MRO Magazine

Study: Export market dynamics and plant-level productivity

Ottawa, ON -- The more productive a plant is, the more likely it is to make a transition to export markets, an...


Human Resources

June 25, 2010
By MRO Magazine

Ottawa, ON — The more productive a plant is, the more likely it is to make a transition to export markets, and the less likely it is to leave them, according to a new study from Statistics Canada.

The reverse also occurs; plants that enter export markets improve their productivity performance compared with similar firms that do not.

In addition, plants that stayed in export markets did better than comparable plants that exited export markets. This lends support to the thesis that plants that successfully transition to export markets boost their productivity.

The study, “Export market dynamics and plant-level productivity: Impact of tariff reductions and exchange rate cycles,” examined how the impact of entry to export markets responded to the changing ease of entry to export markets. It analyzed plant-level data from the Canadian manufacturing sector between 1984 and 2006. The ease of access to foreign markets varied over this 22-year period because of different rates of Canada/US bilateral tariff reductions and differing movements in bilateral real exchange rates.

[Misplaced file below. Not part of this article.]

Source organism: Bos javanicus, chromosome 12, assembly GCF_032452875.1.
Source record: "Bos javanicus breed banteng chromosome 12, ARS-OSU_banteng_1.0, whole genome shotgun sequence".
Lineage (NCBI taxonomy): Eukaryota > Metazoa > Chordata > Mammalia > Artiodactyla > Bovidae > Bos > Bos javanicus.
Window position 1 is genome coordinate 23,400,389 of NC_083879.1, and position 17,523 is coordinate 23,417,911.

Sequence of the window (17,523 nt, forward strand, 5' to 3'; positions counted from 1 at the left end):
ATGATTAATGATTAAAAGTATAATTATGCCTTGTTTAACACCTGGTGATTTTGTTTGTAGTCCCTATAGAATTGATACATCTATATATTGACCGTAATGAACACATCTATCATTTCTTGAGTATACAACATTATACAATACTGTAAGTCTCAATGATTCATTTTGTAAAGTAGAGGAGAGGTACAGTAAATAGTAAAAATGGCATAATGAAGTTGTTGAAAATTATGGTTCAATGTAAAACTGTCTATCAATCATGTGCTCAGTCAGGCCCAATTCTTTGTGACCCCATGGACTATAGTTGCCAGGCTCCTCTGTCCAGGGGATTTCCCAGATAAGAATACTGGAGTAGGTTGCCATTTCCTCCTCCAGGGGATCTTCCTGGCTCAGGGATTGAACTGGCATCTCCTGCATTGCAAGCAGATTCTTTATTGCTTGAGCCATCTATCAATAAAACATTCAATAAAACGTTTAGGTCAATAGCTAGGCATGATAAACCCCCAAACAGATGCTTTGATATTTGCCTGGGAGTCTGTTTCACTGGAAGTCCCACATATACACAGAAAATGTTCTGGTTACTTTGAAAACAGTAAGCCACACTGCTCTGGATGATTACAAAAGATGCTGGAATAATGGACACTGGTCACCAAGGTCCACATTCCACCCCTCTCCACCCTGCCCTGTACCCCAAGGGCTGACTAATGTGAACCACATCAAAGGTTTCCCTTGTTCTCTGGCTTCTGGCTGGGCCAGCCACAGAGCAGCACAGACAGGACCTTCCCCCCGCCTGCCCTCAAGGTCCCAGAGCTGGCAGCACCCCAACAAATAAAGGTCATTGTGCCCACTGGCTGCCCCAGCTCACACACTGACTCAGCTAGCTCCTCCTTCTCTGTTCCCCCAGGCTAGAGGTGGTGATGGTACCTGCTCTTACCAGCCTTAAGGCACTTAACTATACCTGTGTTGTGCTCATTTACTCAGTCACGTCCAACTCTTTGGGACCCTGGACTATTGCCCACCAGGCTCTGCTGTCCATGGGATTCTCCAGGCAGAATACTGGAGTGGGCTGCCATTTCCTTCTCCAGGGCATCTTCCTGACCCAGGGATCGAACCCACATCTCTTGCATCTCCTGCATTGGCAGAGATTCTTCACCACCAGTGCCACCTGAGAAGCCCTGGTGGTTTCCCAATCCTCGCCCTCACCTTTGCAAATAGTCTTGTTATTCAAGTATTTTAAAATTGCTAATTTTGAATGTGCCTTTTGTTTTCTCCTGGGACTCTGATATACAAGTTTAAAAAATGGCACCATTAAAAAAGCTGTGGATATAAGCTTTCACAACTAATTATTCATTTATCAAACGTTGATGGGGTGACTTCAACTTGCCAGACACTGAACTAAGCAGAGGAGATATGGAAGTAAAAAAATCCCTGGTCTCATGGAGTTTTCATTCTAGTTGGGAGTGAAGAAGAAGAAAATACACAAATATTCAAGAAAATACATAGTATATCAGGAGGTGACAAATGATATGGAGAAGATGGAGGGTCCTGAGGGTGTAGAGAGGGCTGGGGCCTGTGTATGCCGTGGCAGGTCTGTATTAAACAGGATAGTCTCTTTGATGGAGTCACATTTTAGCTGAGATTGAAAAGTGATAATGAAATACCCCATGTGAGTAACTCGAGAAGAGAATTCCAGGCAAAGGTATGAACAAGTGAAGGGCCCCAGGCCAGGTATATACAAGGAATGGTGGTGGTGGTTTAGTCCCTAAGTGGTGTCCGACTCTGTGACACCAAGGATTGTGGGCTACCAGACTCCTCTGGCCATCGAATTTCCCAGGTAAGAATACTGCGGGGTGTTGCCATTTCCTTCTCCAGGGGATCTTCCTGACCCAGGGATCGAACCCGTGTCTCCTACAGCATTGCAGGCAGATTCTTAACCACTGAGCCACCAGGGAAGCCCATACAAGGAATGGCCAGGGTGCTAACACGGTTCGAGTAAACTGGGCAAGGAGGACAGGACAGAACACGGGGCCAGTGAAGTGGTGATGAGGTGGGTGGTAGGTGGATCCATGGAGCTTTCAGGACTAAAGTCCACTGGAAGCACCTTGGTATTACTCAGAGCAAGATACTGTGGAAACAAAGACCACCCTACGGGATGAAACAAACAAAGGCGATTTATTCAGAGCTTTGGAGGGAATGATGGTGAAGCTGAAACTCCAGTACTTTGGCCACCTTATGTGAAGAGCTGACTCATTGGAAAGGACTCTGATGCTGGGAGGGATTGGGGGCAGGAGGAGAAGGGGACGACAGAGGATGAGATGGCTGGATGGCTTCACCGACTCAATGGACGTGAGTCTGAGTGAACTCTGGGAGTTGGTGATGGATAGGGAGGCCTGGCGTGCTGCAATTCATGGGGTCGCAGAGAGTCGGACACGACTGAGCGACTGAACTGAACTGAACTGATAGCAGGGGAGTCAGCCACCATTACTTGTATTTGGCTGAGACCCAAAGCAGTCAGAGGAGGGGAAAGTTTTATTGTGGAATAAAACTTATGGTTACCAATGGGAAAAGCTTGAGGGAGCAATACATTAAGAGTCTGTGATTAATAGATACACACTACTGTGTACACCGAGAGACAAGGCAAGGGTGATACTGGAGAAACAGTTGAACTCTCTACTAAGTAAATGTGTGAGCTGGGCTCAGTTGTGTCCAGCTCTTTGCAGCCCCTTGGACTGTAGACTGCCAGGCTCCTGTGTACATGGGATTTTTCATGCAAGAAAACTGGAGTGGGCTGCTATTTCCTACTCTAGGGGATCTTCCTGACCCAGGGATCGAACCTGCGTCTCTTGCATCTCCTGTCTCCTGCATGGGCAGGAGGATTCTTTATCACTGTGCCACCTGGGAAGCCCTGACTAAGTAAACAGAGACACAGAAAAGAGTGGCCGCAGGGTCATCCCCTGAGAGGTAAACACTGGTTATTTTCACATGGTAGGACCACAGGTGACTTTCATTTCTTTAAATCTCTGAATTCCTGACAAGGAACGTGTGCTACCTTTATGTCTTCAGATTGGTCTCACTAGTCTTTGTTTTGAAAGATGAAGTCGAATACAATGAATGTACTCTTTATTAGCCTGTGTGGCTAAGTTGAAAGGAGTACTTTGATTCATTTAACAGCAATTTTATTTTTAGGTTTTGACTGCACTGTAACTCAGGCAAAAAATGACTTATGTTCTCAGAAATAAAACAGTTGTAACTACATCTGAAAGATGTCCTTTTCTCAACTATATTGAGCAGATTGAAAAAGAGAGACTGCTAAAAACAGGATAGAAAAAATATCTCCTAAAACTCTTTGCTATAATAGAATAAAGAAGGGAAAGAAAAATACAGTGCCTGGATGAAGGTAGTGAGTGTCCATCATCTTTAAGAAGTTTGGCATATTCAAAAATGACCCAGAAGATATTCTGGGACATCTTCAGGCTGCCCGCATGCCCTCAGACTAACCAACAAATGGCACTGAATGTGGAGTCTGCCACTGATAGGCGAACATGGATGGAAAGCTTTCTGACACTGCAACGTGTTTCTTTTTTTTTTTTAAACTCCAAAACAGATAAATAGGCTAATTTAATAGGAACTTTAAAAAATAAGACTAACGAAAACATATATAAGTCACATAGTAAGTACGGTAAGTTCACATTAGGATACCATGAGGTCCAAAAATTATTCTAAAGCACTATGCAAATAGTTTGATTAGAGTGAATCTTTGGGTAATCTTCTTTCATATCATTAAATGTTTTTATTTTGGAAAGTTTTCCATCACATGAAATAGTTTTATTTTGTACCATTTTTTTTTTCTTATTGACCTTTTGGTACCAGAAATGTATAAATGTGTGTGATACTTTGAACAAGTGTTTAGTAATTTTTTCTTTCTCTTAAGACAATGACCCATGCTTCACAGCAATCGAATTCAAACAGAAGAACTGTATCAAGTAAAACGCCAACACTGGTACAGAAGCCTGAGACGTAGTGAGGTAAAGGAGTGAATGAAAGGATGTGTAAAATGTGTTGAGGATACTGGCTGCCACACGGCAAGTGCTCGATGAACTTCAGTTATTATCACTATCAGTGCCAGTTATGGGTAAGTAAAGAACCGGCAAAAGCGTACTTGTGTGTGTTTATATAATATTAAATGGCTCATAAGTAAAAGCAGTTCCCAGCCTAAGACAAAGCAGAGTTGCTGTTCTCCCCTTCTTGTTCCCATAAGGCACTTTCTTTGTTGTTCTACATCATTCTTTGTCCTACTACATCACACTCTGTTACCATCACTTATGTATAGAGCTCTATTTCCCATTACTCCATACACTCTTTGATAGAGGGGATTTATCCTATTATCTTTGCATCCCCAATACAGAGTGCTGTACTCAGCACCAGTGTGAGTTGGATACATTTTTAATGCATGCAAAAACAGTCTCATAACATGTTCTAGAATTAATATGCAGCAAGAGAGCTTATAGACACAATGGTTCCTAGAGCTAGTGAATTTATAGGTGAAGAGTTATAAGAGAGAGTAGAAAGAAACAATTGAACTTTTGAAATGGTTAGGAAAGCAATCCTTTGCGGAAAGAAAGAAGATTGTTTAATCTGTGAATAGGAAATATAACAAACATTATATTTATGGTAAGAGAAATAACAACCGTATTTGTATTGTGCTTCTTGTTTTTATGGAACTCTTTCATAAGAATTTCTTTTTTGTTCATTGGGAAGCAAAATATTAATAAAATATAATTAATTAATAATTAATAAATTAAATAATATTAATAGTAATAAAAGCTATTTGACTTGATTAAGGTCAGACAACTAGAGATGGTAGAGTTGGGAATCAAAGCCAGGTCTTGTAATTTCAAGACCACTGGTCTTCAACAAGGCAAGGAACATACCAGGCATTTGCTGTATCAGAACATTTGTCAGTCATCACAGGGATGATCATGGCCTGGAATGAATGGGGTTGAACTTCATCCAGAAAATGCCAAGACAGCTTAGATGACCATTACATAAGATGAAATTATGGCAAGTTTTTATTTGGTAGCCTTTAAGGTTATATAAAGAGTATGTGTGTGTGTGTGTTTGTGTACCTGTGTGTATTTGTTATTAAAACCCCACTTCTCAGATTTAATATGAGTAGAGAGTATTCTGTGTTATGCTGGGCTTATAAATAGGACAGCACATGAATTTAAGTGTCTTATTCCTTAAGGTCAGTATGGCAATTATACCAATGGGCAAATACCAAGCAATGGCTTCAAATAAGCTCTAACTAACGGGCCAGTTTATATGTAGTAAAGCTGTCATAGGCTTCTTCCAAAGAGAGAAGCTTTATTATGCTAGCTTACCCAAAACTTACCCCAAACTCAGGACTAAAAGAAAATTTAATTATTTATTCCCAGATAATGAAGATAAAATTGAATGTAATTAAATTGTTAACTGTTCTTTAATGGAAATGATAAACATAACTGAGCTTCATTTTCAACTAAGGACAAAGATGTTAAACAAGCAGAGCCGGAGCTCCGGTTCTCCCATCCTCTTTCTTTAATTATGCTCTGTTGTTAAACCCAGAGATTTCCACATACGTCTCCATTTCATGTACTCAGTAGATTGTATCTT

Advertisment

While entering into export markets was associated with increases in productivity, the magnitude depended on the trading environment facing new exporters.

Export market participants gained more in productivity growth during periods of currency depreciation than non-participants did. The superior performance of Canadian export starters or continuing exporters was greater in the period between 1990 and 1996 when the Canadian dollar depreciated.

However, this advantage was reduced in two other periods, between 1984 and 1990 and between 2000 and 2006, when the Canadian dollar appreciated. In particular, the dramatic increase in the value of the Canadian dollar during the post-2000 period was associated with a much lower advantage enjoyed by export market participants.

The study also examined the impact of changing international conditions on the entry and exit dynamics of exporters. It found that plants “self-select” into export markets. That is, a select group of plants with superior chances of succeeding chose to experiment in these markets. More efficient plants were more likely to enter and less likely to exit export markets.

Changing international conditions relating to tariffs and exchange rate movements had an impact on the degree of experimentation. Tariff reductions and currency depreciation increased the probability that more efficient non-exporters would enter export markets. Currency depreciation also increased the likelihood that less efficient exporters would stop exporting.

The study “Export market dynamics and plant-level productivity: Impact of tariff reductions and exchange rate cycles” is now available as part of the Economic Analysis and Research Paper Series (11F0027M2010063, free). From the Key resource module at http://www.statcan.gc.ca, choose Publications.

Similar studies from the Economic Analysis division are available at http://www.statcan.gc.ca/economicanalysis.